Companies must align their business strategy and digital (IT) strategy immediately or face trailing the competition too far to catch up. Start with new cognitive analytics. Implementation of sophisticated analytics forces assessment, mapping, and master data management. Think ecosystem, collaboration, and alignment to change the culture. In 35+ years, one initiative remains the same: Management Commitment.

Are Supply Chain Analytics the Driver of Competitive Advantage?

Last year, I predicted Advanced Analytics would be the digital "extinction event" for companies that aren't implementing advanced analytic strategies. Analytics technology continues to mature; however, many companies are lagging behind, especially with embedded analytics, commerce ecosystems and community platform based analytics. It's becoming clear that leaders are looking at analytics much more broadly than IoT and unstructured data. Network operations and ecosystem analytics are emerging that may prove to be the real disruptors. Amazon's ecommerce marketing and fulfillment platform with embedded real time inventory and operational optimization is the model for Supply Network Management 4.0.

In 2019, "Control Tower" community ecosystem platforms emerge from "under the radar" and companies begin considering these supply network operating platforms for analytics based and operational competitive leverage. Amazon will continue to expand its base of sellers by offering lower costs of entry to SMB companies that want to play in a market where size doesn't matter. Nevertheless the Japanese saying, "Know when to cooperate and know when to compete," may be the connected commerce mantra.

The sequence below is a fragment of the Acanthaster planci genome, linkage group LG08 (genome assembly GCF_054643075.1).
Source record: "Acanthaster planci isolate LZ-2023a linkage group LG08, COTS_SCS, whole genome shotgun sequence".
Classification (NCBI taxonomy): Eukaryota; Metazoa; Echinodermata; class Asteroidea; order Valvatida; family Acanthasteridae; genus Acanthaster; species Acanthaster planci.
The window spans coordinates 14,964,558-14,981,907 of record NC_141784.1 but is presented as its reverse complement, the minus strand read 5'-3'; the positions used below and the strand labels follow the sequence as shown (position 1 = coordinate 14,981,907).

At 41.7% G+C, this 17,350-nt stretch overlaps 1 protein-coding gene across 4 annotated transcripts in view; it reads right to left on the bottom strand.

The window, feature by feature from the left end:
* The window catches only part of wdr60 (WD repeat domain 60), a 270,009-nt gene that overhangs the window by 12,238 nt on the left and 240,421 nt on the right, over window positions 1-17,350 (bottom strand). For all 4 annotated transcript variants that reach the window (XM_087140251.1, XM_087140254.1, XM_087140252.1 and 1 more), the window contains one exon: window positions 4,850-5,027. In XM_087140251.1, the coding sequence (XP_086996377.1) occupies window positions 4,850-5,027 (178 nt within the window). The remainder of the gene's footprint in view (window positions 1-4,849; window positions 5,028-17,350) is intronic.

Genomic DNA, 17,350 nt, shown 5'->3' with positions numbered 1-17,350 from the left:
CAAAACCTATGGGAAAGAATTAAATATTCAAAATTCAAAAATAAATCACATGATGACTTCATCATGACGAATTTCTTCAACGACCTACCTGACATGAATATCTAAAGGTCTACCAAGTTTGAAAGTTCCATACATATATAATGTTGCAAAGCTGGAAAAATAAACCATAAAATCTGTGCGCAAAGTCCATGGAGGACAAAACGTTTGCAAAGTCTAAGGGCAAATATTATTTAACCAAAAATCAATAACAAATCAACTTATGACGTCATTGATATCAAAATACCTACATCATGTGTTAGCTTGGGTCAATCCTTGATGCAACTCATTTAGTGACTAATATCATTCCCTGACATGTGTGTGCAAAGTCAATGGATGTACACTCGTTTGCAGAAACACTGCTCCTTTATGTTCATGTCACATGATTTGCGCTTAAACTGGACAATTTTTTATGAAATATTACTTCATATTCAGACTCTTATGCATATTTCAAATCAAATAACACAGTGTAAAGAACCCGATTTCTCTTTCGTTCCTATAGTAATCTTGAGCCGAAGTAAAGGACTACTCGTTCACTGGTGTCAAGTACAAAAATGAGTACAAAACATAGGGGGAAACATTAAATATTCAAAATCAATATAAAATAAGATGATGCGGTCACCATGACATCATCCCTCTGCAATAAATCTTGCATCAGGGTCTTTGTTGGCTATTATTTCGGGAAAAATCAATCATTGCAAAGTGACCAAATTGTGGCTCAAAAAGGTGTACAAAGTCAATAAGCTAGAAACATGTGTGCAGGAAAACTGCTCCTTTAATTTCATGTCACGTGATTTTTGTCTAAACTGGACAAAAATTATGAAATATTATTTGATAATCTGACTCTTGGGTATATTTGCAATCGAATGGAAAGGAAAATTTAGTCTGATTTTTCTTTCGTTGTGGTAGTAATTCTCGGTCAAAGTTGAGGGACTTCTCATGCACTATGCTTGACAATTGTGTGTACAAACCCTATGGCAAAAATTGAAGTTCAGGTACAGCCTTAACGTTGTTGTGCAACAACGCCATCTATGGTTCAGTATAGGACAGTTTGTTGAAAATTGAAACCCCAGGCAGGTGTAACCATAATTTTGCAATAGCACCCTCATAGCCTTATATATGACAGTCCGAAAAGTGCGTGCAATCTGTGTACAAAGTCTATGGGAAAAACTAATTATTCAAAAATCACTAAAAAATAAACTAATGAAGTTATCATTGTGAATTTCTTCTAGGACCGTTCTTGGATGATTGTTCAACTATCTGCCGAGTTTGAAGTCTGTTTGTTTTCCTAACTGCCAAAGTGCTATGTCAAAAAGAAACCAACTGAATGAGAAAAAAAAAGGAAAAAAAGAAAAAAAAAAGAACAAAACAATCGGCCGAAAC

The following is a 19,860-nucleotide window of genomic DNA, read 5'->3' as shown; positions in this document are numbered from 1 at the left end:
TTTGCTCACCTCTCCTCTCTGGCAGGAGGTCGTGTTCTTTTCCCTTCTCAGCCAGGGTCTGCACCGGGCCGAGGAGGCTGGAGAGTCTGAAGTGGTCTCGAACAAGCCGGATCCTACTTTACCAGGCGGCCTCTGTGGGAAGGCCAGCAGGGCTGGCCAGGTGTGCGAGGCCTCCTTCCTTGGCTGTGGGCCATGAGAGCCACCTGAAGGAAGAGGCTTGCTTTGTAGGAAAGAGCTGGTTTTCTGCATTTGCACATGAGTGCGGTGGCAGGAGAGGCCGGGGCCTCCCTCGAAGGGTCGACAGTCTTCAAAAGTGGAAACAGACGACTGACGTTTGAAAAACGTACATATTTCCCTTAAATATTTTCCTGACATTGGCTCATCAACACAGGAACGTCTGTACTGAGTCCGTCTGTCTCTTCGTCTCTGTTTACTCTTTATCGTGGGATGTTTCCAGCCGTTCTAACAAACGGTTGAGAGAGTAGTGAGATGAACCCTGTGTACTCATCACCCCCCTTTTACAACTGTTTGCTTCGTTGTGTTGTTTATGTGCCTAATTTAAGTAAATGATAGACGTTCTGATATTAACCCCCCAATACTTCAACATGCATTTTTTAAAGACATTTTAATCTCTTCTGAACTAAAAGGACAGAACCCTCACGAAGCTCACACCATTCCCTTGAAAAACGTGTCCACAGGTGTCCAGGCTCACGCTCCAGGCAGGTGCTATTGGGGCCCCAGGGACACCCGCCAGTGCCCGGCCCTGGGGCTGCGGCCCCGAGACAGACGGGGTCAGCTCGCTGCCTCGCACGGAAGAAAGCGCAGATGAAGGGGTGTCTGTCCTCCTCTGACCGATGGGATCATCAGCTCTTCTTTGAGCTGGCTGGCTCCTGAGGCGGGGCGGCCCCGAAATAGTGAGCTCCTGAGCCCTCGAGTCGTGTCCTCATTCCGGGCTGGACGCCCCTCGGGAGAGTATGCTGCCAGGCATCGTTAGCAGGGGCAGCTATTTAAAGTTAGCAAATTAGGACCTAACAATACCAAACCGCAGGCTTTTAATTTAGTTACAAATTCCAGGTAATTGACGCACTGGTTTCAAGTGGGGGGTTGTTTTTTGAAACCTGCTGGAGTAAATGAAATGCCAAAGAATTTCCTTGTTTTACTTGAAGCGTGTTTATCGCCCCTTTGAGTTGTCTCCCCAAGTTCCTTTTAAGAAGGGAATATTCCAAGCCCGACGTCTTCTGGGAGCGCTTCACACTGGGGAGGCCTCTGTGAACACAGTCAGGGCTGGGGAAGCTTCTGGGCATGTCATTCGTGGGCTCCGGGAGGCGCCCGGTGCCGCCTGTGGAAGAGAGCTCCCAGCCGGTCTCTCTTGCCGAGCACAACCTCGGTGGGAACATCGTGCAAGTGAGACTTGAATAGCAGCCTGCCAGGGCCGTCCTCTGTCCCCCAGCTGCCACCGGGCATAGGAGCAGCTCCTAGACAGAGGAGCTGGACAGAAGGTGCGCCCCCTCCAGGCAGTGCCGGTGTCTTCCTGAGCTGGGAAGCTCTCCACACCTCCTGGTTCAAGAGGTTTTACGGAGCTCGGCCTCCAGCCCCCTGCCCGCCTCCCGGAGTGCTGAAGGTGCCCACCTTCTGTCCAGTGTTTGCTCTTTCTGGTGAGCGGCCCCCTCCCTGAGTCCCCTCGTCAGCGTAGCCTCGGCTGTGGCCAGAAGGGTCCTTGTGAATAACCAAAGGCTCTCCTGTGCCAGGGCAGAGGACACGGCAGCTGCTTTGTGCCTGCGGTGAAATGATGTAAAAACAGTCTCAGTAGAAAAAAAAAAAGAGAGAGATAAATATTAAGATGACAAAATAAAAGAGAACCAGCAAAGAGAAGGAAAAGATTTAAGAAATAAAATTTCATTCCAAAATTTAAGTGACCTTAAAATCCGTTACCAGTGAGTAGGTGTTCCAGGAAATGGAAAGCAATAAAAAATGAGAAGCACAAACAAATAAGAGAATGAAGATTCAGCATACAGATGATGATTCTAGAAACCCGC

The Bottom Line

Success in Business 4.0 will emerge from customer (consumer) delight. The power is with the customer, e.g. "showrooming", price comparisons, reviews/reputation management, search engine optimization, and, most important, selection and convenience. Being easy to do business with on steroids.

The Industrial Internet (mobile devices, location based services, AutoID, analytics, and the Internet of Things) places the power of choice and the power to say no in the hands (literally) of the customer. Your success will depend on the application of digital technology to exceed the expectations of the customer before and after the order is placed.


Any reaction to any of these 2019 predictions? Which did you like best and why? Let us know your thoughts at the Feedback section (email) or button below.